1.6 The assessment commenced at the end of the first week of June 2015 with review of documents provided by the Ministry of Finance and Economic Planning and a week of series of preliminary meetings at key organs of the Government of Rwanda jointly attended by the CG and LG teams. These organs include the Offices of the Accountant General, Chief Internal Auditor, IFMIS Coordinator, Rwanda Revenue Authority, Auditor General, Rwanda Public Procurement Authority. Chief Economist, National Development Planning & Research, Ministry of Labour & Employment, DG Budget, Treasury, Ministry of Local Government, and Fiscal Decentralization Unit. The preliminary activities also included a one-day joint inception and training workshop for CG and districts’ officials on the PEFA methodology.
1.7 The field visits involved, at least, a two-day mission to each of the eight districts. The missions followed the same format, i.e., interactive sessions with the district management led by the executive secretary and including heads and representatives of departments responsible for finance, administration, human resource management, public procurement, internal audit, liaison with the district council, etc. (the full list of participants is in the appendix). The pattern followed was to go through the Fieldguide and require the district to answer the key questions and provide document evidence supporting their positions. The exercises covered all applicable 29 indicators, i.e., including HLG-1, but excluding the donor indicators.
1.8 The assessors next prepared and sent the draft assessment report to the GoR for review. The GoR also exposed the report to developments partners for review. The assessors evaluated and reflected the comments received, as appropriate and returned this to the Ministry of Finance & Economic planning that is coordinating the exercise. The comments received and the response of the assessors are as in the appendix.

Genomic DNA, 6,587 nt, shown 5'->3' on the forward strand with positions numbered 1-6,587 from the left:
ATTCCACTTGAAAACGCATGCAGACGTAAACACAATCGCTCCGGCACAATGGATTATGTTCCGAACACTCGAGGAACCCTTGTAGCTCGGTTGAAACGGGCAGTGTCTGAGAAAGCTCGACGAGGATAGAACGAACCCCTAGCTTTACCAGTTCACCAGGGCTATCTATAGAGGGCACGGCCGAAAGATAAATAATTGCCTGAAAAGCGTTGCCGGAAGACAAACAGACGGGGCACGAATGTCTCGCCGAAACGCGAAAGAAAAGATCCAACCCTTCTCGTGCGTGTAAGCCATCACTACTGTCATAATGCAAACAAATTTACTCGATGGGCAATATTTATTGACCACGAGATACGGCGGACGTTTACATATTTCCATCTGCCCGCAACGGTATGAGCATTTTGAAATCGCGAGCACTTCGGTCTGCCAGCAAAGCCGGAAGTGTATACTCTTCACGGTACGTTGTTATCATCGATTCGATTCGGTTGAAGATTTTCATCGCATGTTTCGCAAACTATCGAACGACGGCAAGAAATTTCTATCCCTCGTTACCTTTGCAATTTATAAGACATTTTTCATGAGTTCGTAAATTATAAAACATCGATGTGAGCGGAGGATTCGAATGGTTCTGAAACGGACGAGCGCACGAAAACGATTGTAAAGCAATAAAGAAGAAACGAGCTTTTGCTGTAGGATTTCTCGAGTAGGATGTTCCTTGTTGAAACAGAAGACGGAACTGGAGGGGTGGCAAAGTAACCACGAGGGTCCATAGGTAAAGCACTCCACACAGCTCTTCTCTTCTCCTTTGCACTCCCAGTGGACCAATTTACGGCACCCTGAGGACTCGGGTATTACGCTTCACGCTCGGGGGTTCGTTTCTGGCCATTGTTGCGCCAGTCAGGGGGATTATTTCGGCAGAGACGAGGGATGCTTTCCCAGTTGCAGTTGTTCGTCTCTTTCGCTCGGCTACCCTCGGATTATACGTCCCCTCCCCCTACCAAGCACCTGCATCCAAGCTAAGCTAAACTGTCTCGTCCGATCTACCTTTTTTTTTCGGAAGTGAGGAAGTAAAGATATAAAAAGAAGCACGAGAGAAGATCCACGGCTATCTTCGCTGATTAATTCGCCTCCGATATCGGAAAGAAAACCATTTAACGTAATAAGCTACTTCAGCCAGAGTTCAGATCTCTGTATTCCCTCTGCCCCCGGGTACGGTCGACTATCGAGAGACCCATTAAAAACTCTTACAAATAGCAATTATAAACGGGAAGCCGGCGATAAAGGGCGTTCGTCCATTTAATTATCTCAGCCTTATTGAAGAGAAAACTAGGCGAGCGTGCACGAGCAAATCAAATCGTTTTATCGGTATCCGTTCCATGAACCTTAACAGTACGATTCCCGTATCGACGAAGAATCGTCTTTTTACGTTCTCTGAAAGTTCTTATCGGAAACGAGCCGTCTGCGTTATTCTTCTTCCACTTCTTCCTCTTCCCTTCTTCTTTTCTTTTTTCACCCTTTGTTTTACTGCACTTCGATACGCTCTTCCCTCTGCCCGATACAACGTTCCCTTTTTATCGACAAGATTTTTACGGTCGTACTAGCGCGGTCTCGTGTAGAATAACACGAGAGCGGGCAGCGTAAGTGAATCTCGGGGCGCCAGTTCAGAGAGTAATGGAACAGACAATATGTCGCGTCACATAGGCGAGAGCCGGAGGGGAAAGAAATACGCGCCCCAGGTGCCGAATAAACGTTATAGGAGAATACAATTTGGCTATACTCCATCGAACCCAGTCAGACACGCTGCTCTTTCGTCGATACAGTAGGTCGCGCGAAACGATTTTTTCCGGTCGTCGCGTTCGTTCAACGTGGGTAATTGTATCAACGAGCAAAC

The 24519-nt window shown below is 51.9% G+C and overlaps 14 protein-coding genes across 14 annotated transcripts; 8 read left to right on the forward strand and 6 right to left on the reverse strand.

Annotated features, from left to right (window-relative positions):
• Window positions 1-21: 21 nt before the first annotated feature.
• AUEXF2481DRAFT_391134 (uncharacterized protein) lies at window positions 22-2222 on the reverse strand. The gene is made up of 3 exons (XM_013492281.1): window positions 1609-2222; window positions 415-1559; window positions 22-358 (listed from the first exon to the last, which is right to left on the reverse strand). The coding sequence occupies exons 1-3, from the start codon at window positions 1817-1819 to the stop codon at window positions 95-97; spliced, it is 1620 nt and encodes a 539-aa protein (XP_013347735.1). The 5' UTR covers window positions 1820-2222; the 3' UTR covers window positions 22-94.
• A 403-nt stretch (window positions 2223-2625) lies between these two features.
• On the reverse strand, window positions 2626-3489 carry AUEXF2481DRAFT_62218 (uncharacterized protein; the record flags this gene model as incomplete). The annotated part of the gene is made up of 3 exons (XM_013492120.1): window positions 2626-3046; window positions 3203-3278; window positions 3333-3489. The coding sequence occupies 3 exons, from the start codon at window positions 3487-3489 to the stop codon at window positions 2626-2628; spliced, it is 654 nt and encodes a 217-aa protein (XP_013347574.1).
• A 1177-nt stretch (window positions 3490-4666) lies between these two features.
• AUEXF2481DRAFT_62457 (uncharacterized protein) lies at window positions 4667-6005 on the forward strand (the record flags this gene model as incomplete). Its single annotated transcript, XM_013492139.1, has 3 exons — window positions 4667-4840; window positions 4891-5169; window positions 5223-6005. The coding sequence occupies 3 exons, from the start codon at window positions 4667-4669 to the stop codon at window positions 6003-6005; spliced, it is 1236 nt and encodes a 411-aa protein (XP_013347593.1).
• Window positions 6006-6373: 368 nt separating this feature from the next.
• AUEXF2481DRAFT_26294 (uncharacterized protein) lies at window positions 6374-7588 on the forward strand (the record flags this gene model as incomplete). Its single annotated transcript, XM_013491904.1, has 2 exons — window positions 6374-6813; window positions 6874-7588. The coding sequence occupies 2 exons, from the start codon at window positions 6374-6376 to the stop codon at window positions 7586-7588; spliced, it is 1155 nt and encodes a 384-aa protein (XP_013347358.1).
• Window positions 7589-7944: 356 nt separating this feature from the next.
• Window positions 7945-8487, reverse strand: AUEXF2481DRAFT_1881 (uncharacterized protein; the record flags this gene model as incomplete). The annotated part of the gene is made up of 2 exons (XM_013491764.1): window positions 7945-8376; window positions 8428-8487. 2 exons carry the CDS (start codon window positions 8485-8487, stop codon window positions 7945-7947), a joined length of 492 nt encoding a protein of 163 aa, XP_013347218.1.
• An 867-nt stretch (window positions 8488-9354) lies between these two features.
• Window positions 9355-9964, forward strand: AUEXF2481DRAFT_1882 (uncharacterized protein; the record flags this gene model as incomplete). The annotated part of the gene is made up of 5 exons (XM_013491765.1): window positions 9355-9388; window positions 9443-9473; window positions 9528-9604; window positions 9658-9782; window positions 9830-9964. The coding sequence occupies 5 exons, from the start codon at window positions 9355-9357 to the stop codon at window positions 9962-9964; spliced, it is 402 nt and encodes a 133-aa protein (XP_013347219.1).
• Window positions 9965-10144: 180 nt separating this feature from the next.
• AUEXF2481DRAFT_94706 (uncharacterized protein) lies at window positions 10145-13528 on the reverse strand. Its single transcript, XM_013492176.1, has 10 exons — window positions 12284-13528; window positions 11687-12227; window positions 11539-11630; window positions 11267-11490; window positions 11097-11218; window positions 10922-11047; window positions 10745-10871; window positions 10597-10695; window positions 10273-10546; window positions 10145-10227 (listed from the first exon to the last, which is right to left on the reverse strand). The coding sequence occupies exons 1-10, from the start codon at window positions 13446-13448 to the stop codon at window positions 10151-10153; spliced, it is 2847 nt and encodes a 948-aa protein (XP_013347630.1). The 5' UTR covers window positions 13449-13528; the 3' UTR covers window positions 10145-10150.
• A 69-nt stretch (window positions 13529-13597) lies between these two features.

1.9 The assessment covered the entire PFM system of the district, i.e., the district’s central administration, sectors, cells, and villages, but excluding subsidiary entities, except to the extent that the district makes allocations to them. Subsidiary entities are non-budget agencies (NBAs) supervised by districts. NBAs submit monthly financial reports to the district, which the district summarizes and includes as annex in its monthly financial reports to the Ministry of Finance & Economic P1.10 Finally, the assessment faced very difficult challenges, the most important of which is the gross under-resourcing for the task. Two days per district was not nearly adequate for the required full application of the PEFA framework. Sessions often lasted into the night or extended to a third day (in Kigali). The consultancy days allowed was the same as usually for a single PEFA assessment, though the requirement was for nine reports – one per district plus a consolidated report. Notwithstanding this, the GoR comments on the draft demanded full PEFA reports for each district, i.e., with all the preliminary sections, in disregard of the ToR that clearly provides for “a (i.e. one) full LG PEFA report - including annexes for the review of 8 districts ….” This demand put further pressure on the already inadequate resourcing. Finally, the reviewers’ comments showed their unfamiliarity with the PEFA methodology. Many comments were emotive and out of context.